In medical school, I remember quite distinctly the day we talked about personality disorders. We discussed schizoid personality disorder. These are the folks who prefer solitude. They are lighthouse keepers or wander the desert. This is in stark contrast to social anxiety disorder, where a person is unable to interact with people, and this inability causes great distress.
I remember this because it was when I realized that I have made some terrible decisions in my life, choices that I am not proud of, in order to wake up in the morning and not shoot myself.
I was recently forced to do a lot of introspection. This is something that I am relatively comfortable with. I keep this blog, I write in a journal, I feel like I am pretty in touch. But surprisingly, putting a voice to my inner monologue was quite horrifying.
In my life, I've had my fair share of romantic disappointments and failures. Couple this with other issues with intimacy and relationships growing up, and somewhere along the line, I decided that I could not take it anymore. I made the quite conscious decision to hold the world at arm's length, to distance myself emotionally from all this turbulence. And without that horror, I've thrived. I've done well in medical school and residency, and I feel like I've managed to accomplish quite a bit in my life.
But it comes at a steep price. Sure enough, I have not had my heart broken in a long time, and I haven't felt that pain again, but the problem is that the pain and joy come from the same place. I have cut myself off from a world of happiness, because the risk of pain was unacceptable.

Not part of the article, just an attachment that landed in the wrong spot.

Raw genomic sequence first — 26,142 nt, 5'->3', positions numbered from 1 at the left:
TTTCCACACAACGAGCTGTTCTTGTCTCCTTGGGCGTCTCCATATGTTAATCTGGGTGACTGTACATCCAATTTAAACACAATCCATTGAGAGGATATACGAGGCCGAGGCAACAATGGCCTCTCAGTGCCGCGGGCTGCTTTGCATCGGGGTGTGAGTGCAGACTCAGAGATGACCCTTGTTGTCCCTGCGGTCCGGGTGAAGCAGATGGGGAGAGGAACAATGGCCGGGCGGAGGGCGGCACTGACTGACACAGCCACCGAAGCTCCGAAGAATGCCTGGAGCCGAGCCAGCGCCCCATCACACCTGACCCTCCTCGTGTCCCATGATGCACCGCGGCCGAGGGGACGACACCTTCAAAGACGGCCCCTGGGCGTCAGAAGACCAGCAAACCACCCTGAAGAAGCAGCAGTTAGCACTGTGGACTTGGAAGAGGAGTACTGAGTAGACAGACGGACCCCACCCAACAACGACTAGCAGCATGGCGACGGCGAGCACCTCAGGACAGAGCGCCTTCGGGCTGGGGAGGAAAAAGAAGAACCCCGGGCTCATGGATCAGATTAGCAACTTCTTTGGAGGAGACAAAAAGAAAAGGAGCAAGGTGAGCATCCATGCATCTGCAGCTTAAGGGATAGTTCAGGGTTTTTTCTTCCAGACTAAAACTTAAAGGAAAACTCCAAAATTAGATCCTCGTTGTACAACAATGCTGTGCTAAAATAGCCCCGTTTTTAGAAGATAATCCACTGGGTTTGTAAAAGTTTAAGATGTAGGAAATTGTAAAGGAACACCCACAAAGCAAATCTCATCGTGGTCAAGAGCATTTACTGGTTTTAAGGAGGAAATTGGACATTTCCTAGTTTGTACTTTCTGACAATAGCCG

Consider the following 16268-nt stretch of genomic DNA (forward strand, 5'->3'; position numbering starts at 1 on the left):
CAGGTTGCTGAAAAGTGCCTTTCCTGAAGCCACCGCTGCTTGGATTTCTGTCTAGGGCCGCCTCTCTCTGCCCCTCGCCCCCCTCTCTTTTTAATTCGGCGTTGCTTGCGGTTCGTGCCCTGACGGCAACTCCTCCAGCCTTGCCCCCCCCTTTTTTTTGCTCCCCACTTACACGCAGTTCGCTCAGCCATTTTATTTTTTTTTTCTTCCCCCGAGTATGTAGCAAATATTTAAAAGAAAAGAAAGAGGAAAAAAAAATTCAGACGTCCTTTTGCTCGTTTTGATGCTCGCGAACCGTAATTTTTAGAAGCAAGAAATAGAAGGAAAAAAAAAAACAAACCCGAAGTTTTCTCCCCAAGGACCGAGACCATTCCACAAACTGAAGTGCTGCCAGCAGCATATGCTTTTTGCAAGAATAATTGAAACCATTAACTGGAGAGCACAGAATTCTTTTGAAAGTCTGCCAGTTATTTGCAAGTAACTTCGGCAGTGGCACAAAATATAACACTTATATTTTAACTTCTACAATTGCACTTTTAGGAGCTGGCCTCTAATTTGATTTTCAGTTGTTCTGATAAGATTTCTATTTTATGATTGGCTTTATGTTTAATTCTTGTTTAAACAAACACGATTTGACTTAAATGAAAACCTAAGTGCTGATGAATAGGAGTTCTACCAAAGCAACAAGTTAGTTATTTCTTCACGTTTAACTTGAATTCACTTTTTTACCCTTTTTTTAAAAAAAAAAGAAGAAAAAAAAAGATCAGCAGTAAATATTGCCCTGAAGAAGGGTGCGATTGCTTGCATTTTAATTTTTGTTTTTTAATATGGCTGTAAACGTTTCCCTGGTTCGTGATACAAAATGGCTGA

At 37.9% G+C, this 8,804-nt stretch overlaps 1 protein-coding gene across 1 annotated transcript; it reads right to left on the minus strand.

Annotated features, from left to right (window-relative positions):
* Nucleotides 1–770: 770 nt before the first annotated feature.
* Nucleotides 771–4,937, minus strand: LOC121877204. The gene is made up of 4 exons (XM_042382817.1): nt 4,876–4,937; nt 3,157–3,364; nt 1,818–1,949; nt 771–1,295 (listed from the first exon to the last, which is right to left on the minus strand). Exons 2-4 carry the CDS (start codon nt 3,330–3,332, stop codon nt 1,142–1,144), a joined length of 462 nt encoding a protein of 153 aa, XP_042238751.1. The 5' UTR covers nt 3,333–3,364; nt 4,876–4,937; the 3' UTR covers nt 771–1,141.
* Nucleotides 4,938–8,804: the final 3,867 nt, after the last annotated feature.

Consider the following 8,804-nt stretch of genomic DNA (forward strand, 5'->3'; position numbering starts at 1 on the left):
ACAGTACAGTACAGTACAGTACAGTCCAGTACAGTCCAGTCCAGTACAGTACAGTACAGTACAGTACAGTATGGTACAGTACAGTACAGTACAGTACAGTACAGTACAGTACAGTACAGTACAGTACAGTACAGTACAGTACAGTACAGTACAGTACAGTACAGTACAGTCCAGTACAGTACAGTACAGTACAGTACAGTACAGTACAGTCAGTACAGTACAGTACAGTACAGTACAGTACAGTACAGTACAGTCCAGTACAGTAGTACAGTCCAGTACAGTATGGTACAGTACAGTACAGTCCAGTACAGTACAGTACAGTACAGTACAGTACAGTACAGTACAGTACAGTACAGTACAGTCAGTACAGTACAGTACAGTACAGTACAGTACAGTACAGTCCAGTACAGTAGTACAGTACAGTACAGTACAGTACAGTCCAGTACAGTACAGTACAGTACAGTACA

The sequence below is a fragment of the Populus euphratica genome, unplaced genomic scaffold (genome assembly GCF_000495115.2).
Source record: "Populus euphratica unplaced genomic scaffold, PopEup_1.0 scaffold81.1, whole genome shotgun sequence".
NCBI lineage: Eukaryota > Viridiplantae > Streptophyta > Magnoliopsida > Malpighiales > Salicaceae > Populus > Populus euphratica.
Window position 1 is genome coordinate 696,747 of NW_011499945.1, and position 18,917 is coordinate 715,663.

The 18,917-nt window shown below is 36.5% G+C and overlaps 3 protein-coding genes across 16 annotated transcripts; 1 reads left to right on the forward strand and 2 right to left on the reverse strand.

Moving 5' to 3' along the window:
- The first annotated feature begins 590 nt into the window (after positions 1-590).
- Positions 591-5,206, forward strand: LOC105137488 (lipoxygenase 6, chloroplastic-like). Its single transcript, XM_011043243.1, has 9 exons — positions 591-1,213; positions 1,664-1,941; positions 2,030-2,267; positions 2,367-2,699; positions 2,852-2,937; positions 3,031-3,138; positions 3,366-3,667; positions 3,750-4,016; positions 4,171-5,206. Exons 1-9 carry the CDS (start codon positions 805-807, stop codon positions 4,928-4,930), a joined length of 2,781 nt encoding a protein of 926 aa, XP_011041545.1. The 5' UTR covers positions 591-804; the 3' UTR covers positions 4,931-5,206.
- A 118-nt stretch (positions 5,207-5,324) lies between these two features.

And I've watched life pass me by from my little castle, with all interlopers thwarted by the high walls and deep moat. And actually, if I am really honest about it, women have tried, some trying pretty hard, to get inside. And rather than welcome them in, I have put up more walls, and closed myself off.
This distance has its pluses. I can unflinchingly deal with most patient interactions. I've had people cry, people yell at me, the whole gamut of emotions, and I have been able to be empathic, and none of it hurts me, because I don't let them get close. They have to work on my schedule. I can deal with patients in convenient 15-20 minute chunks. They open their doors to me, but it isn't reciprocal.
It's too bad that joy and sorrow come from the same place, and that it is our greatest loves who can hurt us the most. I just don't know if I can risk it. I don't know if my heart can take it. I so desperately want to be loved, but the thought of me loving another person is absolutely petrifying.
I portray to the rest of the world a man of confidence, an outgoing and gregarious guy, but at heart, I am none of those things. They are adaptations so that I can operate in this extroverted world. And I think of how wonderful it would be to meet a girl who could cut through all of this façade and get to know the real me, and not this face that I portray to the world. She would tell me, "Hey, it's okay. This is safe, you and me," and I could finally, finally let my guard down.